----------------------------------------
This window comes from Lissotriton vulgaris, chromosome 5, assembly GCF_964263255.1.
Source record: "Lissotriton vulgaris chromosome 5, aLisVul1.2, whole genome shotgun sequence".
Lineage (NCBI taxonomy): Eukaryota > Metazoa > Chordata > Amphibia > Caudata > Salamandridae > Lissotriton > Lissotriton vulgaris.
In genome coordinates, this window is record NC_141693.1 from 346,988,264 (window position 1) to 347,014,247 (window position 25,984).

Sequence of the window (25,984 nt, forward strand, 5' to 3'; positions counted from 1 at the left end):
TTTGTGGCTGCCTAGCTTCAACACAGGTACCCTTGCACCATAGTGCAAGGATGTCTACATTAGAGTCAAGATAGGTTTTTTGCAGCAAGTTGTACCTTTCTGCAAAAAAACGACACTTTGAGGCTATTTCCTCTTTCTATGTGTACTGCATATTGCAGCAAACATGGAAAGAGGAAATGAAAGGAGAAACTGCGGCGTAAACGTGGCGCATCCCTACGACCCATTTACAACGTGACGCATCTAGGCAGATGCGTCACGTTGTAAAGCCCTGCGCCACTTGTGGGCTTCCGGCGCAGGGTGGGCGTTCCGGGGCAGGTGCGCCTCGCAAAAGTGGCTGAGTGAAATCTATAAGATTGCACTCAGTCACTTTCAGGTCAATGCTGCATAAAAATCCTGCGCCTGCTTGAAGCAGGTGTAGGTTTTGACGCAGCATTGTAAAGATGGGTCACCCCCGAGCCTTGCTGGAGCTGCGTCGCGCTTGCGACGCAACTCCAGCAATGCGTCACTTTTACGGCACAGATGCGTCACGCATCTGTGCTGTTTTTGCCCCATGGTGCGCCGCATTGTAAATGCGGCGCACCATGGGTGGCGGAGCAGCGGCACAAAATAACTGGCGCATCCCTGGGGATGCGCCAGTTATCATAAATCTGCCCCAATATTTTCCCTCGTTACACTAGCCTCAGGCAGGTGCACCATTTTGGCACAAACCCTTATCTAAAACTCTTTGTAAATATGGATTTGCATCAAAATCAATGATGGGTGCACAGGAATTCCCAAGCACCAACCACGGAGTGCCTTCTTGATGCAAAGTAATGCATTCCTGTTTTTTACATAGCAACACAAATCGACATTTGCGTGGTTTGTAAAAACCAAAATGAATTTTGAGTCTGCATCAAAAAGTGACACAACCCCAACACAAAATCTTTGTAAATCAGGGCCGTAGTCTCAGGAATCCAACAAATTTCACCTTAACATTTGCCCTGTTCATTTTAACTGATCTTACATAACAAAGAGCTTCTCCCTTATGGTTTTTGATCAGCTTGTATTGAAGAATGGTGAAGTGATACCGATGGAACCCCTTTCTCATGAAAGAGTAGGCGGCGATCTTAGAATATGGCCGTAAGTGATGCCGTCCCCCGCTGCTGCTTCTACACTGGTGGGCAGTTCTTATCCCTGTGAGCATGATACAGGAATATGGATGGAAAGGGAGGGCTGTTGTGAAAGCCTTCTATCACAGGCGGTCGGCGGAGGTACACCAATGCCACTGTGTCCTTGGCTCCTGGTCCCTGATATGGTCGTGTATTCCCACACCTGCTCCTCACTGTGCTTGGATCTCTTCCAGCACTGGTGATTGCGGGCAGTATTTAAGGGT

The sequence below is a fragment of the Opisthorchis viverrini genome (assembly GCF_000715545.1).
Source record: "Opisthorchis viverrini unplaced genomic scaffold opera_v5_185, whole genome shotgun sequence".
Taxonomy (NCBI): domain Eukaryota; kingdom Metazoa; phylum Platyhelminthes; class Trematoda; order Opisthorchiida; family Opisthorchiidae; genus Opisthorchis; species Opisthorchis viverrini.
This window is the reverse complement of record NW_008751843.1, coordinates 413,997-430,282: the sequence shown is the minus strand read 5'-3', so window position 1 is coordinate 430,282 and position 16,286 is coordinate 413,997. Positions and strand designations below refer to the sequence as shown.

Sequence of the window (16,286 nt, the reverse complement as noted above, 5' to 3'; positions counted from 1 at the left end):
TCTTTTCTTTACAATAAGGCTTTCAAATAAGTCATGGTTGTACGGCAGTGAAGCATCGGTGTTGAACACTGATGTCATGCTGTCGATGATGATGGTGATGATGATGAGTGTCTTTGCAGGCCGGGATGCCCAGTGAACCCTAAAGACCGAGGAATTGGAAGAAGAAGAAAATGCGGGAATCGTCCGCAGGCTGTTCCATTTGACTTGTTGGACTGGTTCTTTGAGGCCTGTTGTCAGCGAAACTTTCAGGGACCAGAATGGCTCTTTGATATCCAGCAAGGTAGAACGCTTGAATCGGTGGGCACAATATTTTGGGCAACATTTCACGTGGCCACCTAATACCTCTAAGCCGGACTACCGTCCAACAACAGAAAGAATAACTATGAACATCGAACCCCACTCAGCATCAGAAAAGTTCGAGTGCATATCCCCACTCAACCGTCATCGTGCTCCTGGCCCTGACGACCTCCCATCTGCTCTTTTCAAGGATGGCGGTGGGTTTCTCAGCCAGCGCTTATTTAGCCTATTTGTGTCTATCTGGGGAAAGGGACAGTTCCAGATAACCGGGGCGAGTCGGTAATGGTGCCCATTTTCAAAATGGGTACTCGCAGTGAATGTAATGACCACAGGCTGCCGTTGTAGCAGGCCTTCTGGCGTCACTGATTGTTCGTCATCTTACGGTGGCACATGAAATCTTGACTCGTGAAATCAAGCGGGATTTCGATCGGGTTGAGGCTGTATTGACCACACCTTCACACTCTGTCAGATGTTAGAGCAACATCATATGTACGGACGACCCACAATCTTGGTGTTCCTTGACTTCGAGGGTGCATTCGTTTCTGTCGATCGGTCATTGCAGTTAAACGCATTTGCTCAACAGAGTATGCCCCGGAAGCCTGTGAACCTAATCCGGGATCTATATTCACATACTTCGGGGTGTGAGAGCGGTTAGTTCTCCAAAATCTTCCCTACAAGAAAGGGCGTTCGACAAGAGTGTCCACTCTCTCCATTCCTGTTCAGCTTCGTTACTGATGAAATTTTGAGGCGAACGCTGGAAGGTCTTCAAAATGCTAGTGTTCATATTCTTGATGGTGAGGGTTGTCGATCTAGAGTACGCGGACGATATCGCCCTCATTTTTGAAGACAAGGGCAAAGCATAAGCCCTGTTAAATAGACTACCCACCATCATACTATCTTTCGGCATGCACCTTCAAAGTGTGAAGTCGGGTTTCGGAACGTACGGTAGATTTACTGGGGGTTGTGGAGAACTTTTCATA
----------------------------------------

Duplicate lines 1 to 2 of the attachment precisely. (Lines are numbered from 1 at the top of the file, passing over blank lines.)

This window comes from Lissotriton vulgaris, chromosome 5, assembly GCF_964263255.1.
Source record: "Lissotriton vulgaris chromosome 5, aLisVul1.2, whole genome shotgun sequence".